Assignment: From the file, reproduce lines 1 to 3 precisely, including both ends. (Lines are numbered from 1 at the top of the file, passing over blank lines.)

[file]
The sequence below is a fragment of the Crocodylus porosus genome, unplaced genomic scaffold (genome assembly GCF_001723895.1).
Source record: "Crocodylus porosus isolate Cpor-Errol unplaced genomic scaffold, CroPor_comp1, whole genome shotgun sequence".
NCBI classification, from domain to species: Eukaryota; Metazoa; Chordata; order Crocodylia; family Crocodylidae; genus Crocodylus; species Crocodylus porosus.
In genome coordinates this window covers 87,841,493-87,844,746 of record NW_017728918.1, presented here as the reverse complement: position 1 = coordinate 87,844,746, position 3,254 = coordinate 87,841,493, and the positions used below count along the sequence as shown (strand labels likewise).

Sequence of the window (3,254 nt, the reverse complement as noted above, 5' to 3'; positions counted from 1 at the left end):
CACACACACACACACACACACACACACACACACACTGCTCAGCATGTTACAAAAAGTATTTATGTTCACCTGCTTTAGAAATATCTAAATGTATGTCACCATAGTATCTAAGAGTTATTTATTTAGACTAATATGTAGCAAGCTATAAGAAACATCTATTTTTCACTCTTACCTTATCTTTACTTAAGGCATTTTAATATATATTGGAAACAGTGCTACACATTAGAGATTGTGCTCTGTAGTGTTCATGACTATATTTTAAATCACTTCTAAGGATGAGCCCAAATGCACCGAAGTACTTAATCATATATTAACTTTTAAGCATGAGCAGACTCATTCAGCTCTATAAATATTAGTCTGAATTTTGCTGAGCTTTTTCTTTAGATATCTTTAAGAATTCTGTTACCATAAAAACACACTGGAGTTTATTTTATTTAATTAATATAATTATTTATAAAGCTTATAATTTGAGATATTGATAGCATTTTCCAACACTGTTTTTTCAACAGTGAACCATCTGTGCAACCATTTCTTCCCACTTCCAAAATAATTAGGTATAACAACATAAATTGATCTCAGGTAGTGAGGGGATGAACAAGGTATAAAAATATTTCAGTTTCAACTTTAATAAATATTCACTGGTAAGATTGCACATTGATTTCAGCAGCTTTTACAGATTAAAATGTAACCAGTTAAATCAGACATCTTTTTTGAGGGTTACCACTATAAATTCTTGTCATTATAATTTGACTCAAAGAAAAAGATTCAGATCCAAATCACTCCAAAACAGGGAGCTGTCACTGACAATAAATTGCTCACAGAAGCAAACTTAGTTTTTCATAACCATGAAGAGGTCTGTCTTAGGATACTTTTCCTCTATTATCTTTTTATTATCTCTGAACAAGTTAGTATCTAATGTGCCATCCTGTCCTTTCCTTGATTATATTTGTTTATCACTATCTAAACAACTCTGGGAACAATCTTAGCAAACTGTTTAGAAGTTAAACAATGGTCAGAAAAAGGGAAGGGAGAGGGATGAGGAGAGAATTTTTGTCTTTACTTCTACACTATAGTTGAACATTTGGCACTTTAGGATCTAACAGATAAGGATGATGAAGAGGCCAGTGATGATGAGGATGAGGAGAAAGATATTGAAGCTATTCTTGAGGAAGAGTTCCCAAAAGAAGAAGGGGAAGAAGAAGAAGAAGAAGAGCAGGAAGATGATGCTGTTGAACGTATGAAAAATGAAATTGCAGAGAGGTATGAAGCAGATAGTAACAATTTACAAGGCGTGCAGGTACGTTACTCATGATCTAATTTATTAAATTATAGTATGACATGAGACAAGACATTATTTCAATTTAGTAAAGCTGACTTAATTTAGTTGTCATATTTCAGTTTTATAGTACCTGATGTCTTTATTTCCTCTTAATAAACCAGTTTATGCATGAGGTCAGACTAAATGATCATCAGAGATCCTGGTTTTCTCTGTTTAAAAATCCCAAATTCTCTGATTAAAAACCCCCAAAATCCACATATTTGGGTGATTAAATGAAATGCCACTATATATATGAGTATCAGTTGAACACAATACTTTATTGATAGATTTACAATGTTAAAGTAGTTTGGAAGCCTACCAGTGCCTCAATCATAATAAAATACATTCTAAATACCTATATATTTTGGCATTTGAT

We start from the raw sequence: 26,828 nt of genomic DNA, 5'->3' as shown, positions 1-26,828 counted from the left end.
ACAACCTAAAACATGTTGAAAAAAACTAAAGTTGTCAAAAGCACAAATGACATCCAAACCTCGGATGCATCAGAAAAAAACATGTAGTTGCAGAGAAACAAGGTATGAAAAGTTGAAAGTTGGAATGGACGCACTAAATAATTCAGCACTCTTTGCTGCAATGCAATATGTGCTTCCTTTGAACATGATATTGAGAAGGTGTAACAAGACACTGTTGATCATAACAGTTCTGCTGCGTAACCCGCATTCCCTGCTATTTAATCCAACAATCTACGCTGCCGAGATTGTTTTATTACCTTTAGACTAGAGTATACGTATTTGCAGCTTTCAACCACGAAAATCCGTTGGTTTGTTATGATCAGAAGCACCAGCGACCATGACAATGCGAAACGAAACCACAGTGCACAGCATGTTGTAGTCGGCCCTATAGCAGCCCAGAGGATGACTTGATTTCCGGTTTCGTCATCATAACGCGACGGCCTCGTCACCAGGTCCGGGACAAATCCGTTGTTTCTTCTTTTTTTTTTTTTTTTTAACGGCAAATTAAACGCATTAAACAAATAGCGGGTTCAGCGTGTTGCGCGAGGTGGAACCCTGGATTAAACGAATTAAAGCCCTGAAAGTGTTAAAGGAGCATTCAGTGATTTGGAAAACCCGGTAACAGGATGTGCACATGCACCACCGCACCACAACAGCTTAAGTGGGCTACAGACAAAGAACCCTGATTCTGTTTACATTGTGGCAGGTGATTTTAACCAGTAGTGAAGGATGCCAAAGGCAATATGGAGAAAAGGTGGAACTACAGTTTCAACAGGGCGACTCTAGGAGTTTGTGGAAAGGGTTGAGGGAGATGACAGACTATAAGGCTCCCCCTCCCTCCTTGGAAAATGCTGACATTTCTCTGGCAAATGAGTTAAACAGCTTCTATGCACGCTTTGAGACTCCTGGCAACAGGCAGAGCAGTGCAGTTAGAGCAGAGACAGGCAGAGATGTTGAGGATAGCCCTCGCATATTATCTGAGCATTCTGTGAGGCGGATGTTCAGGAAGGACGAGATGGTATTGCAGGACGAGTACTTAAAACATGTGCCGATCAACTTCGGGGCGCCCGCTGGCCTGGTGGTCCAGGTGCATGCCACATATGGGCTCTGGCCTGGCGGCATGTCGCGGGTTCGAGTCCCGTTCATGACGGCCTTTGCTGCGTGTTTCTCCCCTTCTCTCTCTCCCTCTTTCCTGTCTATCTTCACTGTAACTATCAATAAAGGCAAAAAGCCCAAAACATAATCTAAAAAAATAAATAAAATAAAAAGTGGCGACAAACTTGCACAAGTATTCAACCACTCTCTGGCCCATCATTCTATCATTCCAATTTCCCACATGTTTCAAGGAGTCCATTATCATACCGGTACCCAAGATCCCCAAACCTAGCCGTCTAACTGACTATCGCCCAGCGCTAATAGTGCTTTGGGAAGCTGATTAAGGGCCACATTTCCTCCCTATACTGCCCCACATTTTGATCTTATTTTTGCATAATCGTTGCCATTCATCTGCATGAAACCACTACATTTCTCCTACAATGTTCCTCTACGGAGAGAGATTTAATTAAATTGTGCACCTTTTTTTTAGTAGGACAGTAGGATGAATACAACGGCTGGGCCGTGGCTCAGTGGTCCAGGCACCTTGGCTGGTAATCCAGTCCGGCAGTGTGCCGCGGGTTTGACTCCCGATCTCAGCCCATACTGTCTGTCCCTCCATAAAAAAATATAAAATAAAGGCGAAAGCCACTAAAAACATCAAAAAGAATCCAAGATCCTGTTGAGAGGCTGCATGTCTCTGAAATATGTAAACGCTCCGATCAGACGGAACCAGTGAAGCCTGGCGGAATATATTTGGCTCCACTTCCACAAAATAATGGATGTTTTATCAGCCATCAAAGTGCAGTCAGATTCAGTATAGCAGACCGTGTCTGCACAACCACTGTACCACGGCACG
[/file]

The sequence below is a fragment of the Crocodylus porosus genome, unplaced genomic scaffold (genome assembly GCF_001723895.1).
Source record: "Crocodylus porosus isolate Cpor-Errol unplaced genomic scaffold, CroPor_comp1, whole genome shotgun sequence".
NCBI classification, from domain to species: Eukaryota; Metazoa; Chordata; order Crocodylia; family Crocodylidae; genus Crocodylus; species Crocodylus porosus.